I think these are sound artistic decisions based on feedback you gave me.

I hope you like the final results.

The Phantom

I may have mentioned, a number of posts ago, I have been digitizing my collection of film negatives.

For those of you who may not remember, film was the medium that captured light from the lens of a camera before digital cameras existed. After loading a roll of film (in a light-proof canister) in the camera, clicking the shutter  and advancing the film 24 or 36 times, rolling the film back into the can, one would take it to the camera shop for development. A week or so later one would get a set of photos back, and the negatives from which the photos were printed.

I have negatives from the 1980s, which I kept in archival plastic pockets since that time.

Photography has changed a lot since that time. I had to set the aperture and exposure time manually with my camera. In order to assure that I got the right exposure in questionable lighting, I ‘bracketed the shot’. That meant I shot at least three pictures of the subject, changing the aperture or shutter with each shot, hoping that one of the exposures resulted in a properly exposed negative.

Found art:

In combing though my newly-revived photographs, I found this one.   After work we used to play softball. There weren’t many dirt fields in Manhattan available on short notice, so we would shlep to one of the asphalt school yards to play ball.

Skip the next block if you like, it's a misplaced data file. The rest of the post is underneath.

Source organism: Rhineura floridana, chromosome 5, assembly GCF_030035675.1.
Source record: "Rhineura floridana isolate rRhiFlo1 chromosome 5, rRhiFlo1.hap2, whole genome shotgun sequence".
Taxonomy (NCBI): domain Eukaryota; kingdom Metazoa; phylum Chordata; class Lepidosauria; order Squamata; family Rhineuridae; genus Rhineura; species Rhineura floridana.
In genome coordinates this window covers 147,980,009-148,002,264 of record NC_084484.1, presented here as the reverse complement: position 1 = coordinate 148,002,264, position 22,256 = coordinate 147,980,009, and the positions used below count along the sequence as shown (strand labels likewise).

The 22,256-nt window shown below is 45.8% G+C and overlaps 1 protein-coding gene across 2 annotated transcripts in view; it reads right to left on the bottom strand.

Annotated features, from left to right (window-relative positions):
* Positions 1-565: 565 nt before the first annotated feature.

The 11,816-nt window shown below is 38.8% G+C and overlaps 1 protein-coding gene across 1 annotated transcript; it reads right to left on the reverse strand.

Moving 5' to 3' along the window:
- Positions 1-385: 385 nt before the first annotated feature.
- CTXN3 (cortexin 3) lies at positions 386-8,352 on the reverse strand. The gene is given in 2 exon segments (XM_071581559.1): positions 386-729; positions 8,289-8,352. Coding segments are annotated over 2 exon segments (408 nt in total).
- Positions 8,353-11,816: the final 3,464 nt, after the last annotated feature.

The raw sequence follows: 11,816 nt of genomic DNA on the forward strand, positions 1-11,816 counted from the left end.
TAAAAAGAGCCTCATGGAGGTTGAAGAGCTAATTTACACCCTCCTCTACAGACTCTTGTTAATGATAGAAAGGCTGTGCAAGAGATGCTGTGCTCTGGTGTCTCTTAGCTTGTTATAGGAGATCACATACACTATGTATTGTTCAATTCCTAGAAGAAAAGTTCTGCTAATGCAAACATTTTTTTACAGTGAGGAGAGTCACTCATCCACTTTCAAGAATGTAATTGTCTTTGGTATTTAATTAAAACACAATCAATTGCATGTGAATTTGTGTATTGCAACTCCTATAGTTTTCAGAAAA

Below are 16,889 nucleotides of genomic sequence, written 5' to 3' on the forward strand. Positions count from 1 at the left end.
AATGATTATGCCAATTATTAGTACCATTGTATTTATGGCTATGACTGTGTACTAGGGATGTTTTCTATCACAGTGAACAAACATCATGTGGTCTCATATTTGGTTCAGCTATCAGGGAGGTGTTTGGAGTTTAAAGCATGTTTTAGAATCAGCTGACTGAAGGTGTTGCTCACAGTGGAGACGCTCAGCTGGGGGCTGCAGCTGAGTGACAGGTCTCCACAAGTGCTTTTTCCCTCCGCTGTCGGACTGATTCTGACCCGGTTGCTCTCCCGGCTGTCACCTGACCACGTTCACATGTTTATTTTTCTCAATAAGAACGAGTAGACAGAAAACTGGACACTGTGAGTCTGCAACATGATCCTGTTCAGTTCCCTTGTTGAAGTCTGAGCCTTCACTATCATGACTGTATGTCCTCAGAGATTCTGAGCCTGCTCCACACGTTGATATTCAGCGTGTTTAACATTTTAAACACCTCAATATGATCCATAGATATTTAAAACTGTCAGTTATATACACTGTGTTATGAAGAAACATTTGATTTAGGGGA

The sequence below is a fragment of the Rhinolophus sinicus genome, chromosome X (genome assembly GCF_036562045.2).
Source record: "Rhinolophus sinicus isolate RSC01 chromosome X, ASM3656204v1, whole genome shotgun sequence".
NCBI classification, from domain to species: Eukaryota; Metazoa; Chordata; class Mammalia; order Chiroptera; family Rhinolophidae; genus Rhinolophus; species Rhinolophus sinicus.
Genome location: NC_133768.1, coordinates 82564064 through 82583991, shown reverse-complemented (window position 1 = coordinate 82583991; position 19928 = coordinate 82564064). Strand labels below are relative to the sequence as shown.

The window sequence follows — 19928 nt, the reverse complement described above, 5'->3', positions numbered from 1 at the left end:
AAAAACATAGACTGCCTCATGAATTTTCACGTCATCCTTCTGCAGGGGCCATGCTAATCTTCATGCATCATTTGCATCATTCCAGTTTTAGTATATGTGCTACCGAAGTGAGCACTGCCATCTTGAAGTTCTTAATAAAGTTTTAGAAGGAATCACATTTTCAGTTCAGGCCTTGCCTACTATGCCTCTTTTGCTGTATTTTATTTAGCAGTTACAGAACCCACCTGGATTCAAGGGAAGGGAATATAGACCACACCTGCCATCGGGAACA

This shot, circa 1990 caught a glimpse of the phantom as he tried for a base hit.

Photograph: Softball - Running to First Base

The Phantom

Kilroy the Observer

Note: I mistakenly entitled this post, “Gilroy the Observer”, originally. Thanks to Liz Barrett for setting me straight. The real name for this character was Kilroy. I can only attribute my error to the fact that I live next to the Garlic Capital of the World, Gilroy, California. A natural mistake when one gets to my age. Apologies, and thanks for your indulgence.

Today’s watercolor experiment:

I used a straight edge and compass to start today’s composition. I drew two partial circles to create an ‘S’ shape, and a small circle on the upper right portion of the paper. I did not know where it would lead until I thought of drawing a ‘V’ shape, which I did, with lines tangent to the small circle. Later I completed the contours of the circles.

During World War II, a popular piece of graffiti was ‘Kilroy was here’, together with a partial view of a face, which seemed to be looking over a fence. I understand this to be a way to bear witness. This is the sense in which I used this figure in the composition below.